Derby really did spoil me in a lot of different ways, and one of the main reasons I loved doing it was because I knew I was part of a larger movement toward what I still believe is the greater good. First and foremost, in derby men respect women. Yeah, it's cause we own the sport and made it what it is today, but the guys involved in derby really seem to get it. I don't need them to do jack shit for me, and they appreciate me for who I am. Fuck, they care enough to find out who you are before passing judgement, and they NEVER assume you're weak - EVER. I'm shocked, appalled, and quite frankly disgusted by men who by default treat women like they are weak, and I'm, even more shocked, appalled, and disgusted that this is the norm on the outside. My idea of having fun is not you doing something for me. People learn - they become better people - by doing, by trying. No one grows as a person by having something done for them. I'd love it if people's instant reaction was to at least see what someone else is made of before assuming control of the situation. I like to work hard, and I like to hustle, and so do many other people. Don't take that away from us.

Second, for as much bitching as I've heard about any derby league or team being disorganized or not doing all they could be doing, let me assure you that we've got our shit down compare to other adult sports leagues. For Christ's sake, no one ever even bothered to tell me where our fucking kickball games were being held. Yeah, I know we've got a game tonight, but WHERE?! I had to ask, and even then I got answers based on assumptions - like I'd know where some nameless fucking ice rink was located. I don't know the physical layout of every park in Baltimore City, sheesh! And next time you get ready to argue a call with a ref, consider this: we had one ump per game, and he ejected a captain just for addressing him. Derby, you've got it good, and I don't think you know just how good you got it. I didn't. I assumed the world out there was just like the world in here (derby), but man was I wrong.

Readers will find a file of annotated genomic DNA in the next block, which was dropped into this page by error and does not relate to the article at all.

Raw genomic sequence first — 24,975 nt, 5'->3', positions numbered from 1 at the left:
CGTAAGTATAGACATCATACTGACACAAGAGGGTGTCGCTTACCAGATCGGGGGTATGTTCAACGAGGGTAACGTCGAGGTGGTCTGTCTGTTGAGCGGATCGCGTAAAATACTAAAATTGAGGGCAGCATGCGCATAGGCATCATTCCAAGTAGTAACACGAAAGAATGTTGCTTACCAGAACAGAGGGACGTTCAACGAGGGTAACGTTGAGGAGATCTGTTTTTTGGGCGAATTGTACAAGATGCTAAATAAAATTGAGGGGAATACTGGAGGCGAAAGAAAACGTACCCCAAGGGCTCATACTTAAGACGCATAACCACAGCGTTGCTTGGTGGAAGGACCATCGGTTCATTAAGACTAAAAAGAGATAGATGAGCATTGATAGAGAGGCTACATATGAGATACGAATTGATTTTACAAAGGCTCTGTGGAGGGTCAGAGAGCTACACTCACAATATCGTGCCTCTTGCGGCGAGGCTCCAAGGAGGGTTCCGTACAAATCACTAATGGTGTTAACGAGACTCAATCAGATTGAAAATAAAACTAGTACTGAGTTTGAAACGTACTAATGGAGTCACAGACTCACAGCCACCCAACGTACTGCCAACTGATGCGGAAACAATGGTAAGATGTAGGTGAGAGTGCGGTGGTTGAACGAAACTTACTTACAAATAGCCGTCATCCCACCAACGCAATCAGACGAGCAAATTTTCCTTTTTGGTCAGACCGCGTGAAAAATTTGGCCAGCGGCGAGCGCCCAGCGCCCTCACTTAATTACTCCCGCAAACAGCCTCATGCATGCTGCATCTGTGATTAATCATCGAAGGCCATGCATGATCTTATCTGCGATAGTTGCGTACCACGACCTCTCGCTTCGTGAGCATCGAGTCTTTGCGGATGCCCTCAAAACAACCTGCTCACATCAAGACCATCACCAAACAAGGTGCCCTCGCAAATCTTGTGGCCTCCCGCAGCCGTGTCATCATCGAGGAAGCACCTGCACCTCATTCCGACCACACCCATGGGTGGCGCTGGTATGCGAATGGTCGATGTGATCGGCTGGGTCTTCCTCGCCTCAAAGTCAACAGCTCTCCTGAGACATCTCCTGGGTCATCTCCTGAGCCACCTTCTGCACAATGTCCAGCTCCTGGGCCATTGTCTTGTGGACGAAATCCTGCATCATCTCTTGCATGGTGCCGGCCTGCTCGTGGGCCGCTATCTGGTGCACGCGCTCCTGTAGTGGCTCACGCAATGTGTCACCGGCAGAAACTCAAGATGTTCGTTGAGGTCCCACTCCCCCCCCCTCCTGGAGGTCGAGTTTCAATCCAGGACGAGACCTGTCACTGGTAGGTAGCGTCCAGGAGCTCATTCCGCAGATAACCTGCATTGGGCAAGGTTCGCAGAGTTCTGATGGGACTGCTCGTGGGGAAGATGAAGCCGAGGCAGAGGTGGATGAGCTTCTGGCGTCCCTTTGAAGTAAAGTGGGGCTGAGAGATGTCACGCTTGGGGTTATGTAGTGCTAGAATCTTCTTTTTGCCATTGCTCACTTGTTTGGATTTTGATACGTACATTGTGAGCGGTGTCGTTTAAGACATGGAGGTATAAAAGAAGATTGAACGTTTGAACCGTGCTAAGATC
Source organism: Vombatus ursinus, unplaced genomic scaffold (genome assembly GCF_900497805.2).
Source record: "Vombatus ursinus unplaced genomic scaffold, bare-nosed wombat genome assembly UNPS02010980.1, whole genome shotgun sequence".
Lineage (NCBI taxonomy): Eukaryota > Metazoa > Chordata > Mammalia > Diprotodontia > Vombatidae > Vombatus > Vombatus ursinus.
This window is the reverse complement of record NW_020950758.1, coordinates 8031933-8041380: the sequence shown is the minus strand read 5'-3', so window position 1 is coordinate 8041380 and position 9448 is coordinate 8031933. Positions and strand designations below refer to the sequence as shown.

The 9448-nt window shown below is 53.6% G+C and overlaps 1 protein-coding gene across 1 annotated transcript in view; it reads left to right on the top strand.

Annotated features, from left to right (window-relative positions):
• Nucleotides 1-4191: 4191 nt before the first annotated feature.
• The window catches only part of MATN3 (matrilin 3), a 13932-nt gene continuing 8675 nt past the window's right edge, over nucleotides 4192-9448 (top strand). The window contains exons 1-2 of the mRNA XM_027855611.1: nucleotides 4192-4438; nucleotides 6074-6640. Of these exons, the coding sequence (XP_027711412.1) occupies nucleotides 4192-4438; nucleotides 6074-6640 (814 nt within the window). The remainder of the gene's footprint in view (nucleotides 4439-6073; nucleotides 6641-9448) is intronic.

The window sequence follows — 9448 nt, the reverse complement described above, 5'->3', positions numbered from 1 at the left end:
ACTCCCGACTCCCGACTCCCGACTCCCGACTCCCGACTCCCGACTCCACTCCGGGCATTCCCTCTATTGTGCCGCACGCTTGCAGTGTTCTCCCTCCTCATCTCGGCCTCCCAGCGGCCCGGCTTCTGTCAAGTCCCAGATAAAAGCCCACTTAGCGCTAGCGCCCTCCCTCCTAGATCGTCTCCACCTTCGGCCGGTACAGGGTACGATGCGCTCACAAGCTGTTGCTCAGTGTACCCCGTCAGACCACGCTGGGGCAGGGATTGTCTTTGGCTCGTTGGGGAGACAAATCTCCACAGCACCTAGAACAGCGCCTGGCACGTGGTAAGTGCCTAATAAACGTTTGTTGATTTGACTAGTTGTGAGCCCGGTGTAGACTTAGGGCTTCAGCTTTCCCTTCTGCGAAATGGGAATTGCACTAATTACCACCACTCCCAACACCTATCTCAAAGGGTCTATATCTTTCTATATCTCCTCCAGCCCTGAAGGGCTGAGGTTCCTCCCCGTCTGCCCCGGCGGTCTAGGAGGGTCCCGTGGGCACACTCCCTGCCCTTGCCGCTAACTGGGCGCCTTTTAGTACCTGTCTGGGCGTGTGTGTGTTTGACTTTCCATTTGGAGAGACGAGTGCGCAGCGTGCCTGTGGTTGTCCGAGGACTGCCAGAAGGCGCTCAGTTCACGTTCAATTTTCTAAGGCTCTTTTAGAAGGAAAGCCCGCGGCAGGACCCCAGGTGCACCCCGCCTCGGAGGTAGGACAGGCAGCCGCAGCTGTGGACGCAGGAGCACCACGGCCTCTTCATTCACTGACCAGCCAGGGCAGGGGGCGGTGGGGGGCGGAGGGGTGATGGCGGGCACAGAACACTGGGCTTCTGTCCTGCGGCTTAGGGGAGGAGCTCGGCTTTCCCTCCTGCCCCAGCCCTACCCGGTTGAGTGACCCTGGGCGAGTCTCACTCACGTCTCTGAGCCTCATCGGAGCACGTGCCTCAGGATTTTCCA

I've been thinking about a return to home-season derby, but return or not I still have absolutely no good answer for how to deal with the outside-derby world. I can only hope, regardless of my participation, that derby will continue to serve as a good influence on the rest of society. My natural inclination is to run back to derby and again be part of a world I understand and respect, but that doesn't change the fact that I'm inevitably going to have to face the outside world - if not now, in the future.

Lately I feel like I've been running through a maze hitting nothing but dead ends, and I'm not even sure now why I entered the maze in the first place. At least before I knew where the fuck I was. Now I'm lost and I'm not even so sure I want the prize at the end of the maze if I could find it. Still, I think it's for the best if I chill out here for at least a little while longer to make sure I know what I'm doing and gain some perspective.

Unlike my moves as a kid, I'm in control of where I go now. Not every move's gonna be right, but lucky for me I can decide to move back if I so choose. Life's about many things, but a large portion of life is about happiness, and I'm inevitably going to go where I'm most happy and do what makes me most happy. And I don't mind the hustle or working for it either. In fact, I quite like it.